Question: How important is the spiritual aspect of a marriage relationship? Do couples with a strong faith have an advantage over those who don’t? If so, why? Is it crucial that we share the same faith and practice it together?


If you’re familiar with the ministry of Focus on the Family, you probably already have a pretty good idea of what we’re going to say. We believe with all our hearts that the spiritual component of life is the core around which everything else revolves. It’s the key to healing, wholeness, and well-being in every area of human experience.

Since God created men and women in His own image (Genesis 1:27), it stands to reason that men and women can never be complete apart from a relationship with Him. And as long as men and women remain incomplete as individuals, it follows that something vital will always be missing from their relationships with one another. As evangelical Christians, we are convinced that the most fundamental of all relationships, our relationship with the Creator, can be sealed and secured in only one way – through faith in Jesus Christ (John 14:6).

The importance of shared faith

In this sense, then, our answer to your question has to be a definite yes. The spiritual aspect is crucial to the health and success of every marriage. Couples with a strong shared faith do have an advantage over those who don’t. Husbands and wives who trust in Jesus Christ as Savior and Lord are in touch with the Life that pulses at the center of the universe in a way that others can never be.

Reality of marriage

Is this to say that Christian marriages are perfect or that couples who share a strong faith never experience any problems? Of course not. The Bible is up front about the fact that all of us – believers included – are fallen people living in a fallen world. As such, we will continue to wrestle with sin, selfishness, and interpersonal conflict until the day we meet the Lord face to face. We’re in the process of being sanctified, but we have not yet reached the goal. Because of this, we can’t hope to maintain healthy relationships with one another – especially in marriage – unless we’re willing to humble ourselves, confess our faults, and seek forgiveness on a daily basis. This, too, is a crucial part of every couple’s spiritual life.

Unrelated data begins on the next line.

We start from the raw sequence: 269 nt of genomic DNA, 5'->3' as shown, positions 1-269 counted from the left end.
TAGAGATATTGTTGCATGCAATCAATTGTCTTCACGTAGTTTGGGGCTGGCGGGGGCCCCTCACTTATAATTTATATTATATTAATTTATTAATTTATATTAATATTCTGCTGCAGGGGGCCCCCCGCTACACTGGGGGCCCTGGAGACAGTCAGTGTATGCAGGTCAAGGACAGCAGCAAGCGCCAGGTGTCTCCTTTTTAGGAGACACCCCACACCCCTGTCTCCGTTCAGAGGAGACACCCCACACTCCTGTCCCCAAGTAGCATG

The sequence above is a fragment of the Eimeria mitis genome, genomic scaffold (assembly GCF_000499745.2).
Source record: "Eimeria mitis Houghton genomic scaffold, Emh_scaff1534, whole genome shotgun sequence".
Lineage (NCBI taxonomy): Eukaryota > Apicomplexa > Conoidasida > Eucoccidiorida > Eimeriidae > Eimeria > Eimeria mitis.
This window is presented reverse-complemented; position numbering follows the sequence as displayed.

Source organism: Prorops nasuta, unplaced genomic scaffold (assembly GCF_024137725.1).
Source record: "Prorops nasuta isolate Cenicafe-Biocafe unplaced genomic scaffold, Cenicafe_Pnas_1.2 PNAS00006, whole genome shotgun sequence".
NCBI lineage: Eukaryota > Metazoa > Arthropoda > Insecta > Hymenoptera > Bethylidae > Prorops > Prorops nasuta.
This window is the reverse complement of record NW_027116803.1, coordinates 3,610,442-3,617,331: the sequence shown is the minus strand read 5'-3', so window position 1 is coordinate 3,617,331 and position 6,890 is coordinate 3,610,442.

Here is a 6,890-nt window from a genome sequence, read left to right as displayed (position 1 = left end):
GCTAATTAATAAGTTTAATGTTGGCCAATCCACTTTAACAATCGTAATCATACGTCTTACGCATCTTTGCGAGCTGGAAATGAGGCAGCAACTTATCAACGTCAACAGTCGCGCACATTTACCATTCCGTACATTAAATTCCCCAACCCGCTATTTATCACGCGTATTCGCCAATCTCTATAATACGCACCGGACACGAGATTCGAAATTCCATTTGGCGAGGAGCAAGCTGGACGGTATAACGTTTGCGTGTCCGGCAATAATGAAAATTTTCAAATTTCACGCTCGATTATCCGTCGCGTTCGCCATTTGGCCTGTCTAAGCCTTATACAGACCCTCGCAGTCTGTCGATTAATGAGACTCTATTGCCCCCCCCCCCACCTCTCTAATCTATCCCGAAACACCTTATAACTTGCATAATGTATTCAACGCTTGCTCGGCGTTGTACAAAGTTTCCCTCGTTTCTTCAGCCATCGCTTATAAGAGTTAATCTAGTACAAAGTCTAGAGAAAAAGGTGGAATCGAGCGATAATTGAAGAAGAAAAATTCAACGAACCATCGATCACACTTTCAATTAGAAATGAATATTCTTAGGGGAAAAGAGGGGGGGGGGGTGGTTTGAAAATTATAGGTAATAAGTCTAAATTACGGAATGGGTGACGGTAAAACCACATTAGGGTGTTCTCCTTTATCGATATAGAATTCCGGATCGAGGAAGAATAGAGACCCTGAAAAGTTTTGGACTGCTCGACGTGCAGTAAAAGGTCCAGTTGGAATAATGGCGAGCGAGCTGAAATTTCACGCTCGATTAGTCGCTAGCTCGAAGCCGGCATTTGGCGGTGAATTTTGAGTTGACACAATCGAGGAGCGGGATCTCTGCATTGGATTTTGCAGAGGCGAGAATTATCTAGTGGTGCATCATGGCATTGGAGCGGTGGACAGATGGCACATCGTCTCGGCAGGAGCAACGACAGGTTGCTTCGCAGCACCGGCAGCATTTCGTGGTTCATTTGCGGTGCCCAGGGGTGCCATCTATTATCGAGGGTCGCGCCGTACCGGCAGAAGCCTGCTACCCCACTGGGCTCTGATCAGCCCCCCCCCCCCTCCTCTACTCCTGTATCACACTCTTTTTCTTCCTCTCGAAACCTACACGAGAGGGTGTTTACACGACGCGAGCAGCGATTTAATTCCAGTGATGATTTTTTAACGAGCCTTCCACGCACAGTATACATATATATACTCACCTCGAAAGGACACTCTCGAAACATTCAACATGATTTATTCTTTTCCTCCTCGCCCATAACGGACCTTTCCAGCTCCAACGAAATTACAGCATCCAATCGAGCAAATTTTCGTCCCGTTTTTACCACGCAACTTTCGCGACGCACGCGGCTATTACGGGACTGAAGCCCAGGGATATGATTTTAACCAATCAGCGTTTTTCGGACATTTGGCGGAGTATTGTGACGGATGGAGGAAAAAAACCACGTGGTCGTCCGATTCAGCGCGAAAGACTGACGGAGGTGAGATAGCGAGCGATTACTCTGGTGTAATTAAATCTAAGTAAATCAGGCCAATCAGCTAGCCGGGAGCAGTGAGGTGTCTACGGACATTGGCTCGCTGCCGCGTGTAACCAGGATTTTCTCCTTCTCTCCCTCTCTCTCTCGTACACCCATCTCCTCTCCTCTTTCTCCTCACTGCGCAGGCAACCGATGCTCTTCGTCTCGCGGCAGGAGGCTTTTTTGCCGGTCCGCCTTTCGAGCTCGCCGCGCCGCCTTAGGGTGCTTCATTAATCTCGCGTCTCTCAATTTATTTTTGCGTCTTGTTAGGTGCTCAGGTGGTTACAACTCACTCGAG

Legitimacy of cross-faith marriages

Does this mean that, if you’re not a Christian, Focus on the Family views your marriage as "invalid" or "inferior" in some way? Absolutely not. In our view, the notion that marriage is valid only for believers or that it should be viewed only as an ordinance of the Church is inconsistent with the testimony of Scripture. The Bible teaches us that God established marriage for the good of all mankind "from the beginning of creation"– before the giving of the Law, before the founding of the Jewish nation, and before the institution of the Church. With or without its spiritual component, marriage is vital to the survival of healthy families, and thus to human society as a whole. But we believe that it can be enriched beyond all human expectation when it draws its strength and inspiration directly from its Designer.

If you and your spouse are not believers, and if you’d like to know more about what it means to put your faith in Jesus Christ, feel free to call us and speak to a member of our staff. Our counsellors would be more than happy to spend some time talking with you over the phone. If this options appeals to you, you can call our counsellors here at Focus on the Family Canada Monday to Friday between 8 a.m. and 4 p.m. Pacific time at 1.800.661.9800.

Suggestions for shared faith couples

If you are Christians but find yourselves struggling to give your faith a more central role in your marriage, we have a few suggestions for you. It’s a good idea to start moving in the direction of praying and studying the Scriptures together on a regular basis, but it’s also important to avoid forcing the issue in a legalistic way. You don’t want to turn the spiritual life into a source of guilt or a burden that simply robs you of your joy and zest for life. Here are some things to keep in mind as you think about these issues.

  1. Start with yourself. A joint prayer and devotional life for a married couple works best when it’s a natural outgrowth of each partner’s personal time with God. If you haven’t been praying and reading the Bible much yourself, you might want to practice it on your own for a while before moving any further.
  2. Don’t rush it. If you’re the more interested spouse, be patient. Praying together, like any family tradition you establish, must emerge from what both partners agree to and feel at ease with.
  3. Start small. Many couples, never having seen their parents pray together, find it an uneasy, challenging experience. So start with what you know. Give yourselves time and don’t push it. You might begin by praying at mealtimes. In time, you might feel comfortable going beyond the mere blessing of your food to remembering the needs of friends and family members. Go slow and take it one day at a time.
  4. Use the resources available. Do you know an older couple who might be able to serve as mentors or role models in this area? If so, ask them if they’d be willing to help you out. Devotional books, pamphlets, and magazines can also help take the pressure off by providing structure for your prayer and study times.

Excerpted from The Complete Guide to the First Five Years of Marriage, a Focus on the Family book published by Tyndale House Publishers. Copyright © 2006, Focus on the Family.

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